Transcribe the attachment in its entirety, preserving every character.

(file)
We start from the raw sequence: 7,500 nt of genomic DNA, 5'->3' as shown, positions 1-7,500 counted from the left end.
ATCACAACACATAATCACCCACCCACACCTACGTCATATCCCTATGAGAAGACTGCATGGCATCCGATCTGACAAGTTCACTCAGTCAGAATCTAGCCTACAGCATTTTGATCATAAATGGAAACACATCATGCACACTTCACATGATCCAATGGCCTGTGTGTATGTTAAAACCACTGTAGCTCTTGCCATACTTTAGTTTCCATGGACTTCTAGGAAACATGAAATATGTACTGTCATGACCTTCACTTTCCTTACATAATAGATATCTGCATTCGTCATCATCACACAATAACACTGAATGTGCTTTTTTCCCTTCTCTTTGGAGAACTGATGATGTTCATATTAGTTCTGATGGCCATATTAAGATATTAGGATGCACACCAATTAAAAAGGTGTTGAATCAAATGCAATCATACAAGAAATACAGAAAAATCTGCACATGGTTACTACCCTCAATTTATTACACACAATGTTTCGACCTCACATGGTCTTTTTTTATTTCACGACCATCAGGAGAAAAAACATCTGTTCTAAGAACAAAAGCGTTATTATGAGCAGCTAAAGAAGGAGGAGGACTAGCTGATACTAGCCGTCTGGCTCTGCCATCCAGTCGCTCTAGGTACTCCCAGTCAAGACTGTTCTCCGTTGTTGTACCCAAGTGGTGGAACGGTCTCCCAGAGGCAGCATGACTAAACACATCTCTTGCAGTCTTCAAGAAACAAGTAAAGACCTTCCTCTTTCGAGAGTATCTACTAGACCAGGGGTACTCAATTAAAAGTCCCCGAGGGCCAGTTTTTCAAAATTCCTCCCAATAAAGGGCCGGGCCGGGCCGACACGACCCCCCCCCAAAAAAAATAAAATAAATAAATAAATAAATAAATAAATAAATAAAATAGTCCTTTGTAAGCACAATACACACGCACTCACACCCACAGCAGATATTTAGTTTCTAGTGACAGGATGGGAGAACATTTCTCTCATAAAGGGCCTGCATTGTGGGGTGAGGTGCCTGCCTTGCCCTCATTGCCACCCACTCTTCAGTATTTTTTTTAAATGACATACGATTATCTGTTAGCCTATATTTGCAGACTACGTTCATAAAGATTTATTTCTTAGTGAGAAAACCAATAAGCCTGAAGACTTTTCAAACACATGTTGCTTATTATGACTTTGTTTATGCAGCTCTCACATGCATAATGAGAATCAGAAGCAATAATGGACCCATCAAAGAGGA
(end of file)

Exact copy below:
We start from the raw sequence: 7,500 nt of genomic DNA, 5'->3' as shown, positions 1-7,500 counted from the left end.
ATCACAACACATAATCACCCACCCACACCTACGTCATATCCCTATGAGAAGACTGCATGGCATCCGATCTGACAAGTTCACTCAGTCAGAATCTAGCCTACAGCATTTTGATCATAAATGGAAACACATCATGCACACTTCACATGATCCAATGGCCTGTGTGTATGTTAAAACCACTGTAGCTCTTGCCATACTTTAGTTTCCATGGACTTCTAGGAAACATGAAATATGTACTGTCATGACCTTCACTTTCCTTACATAATAGATATCTGCATTCGTCATCATCACACAATAACACTGAATGTGCTTTTTTCCCTTCTCTTTGGAGAACTGATGATGTTCATATTAGTTCTGATGGCCATATTAAGATATTAGGATGCACACCAATTAAAAAGGTGTTGAATCAAATGCAATCATACAAGAAATACAGAAAAATCTGCACATGGTTACTACCCTCAATTTATTACACACAATGTTTCGACCTCACATGGTCTTTTTTTATTTCACGACCATCAGGAGAAAAAACATCTGTTCTAAGAACAAAAGCGTTATTATGAGCAGCTAAAGAAGGAGGAGGACTAGCTGATACTAGCCGTCTGGCTCTGCCATCCAGTCGCTCTAGGTACTCCCAGTCAAGACTGTTCTCCGTTGTTGTACCCAAGTGGTGGAACGGTCTCCCAGAGGCAGCATGACTAAACACATCTCTTGCAGTCTTCAAGAAACAAGTAAAGACCTTCCTCTTTCGAGAGTATCTACTAGACCAGGGGTACTCAATTAAAAGTCCCCGAGGGCCAGTTTTTCAAAATTCCTCCCAATAAAGGGCCGGGCCGGGCCGACACGACCCCCCCCCAAAAAAAATAAAATAAATAAATAAATAAATAAATAAATAAATAAAATAGTCCTTTGTAAGCACAATACACACGCACTCACACCCACAGCAGATATTTAGTTTCTAGTGACAGGATGGGAGAACATTTCTCTCATAAAGGGCCTGCATTGTGGGGTGAGGTGCCTGCCTTGCCCTCATTGCCACCCACTCTTCAGTATTTTTTTTAAATGACATACGATTATCTGTTAGCCTATATTTGCAGACTACGTTCATAAAGATTTATTTCTTAGTGAGAAAACCAATAAGCCTGAAGACTTTTCAAACACATGTTGCTTATTATGACTTTGTTTATGCAGCTCTCACATGCATAATGAGAATCAGAAGCAATAATGGACCCATCAAAGAGGA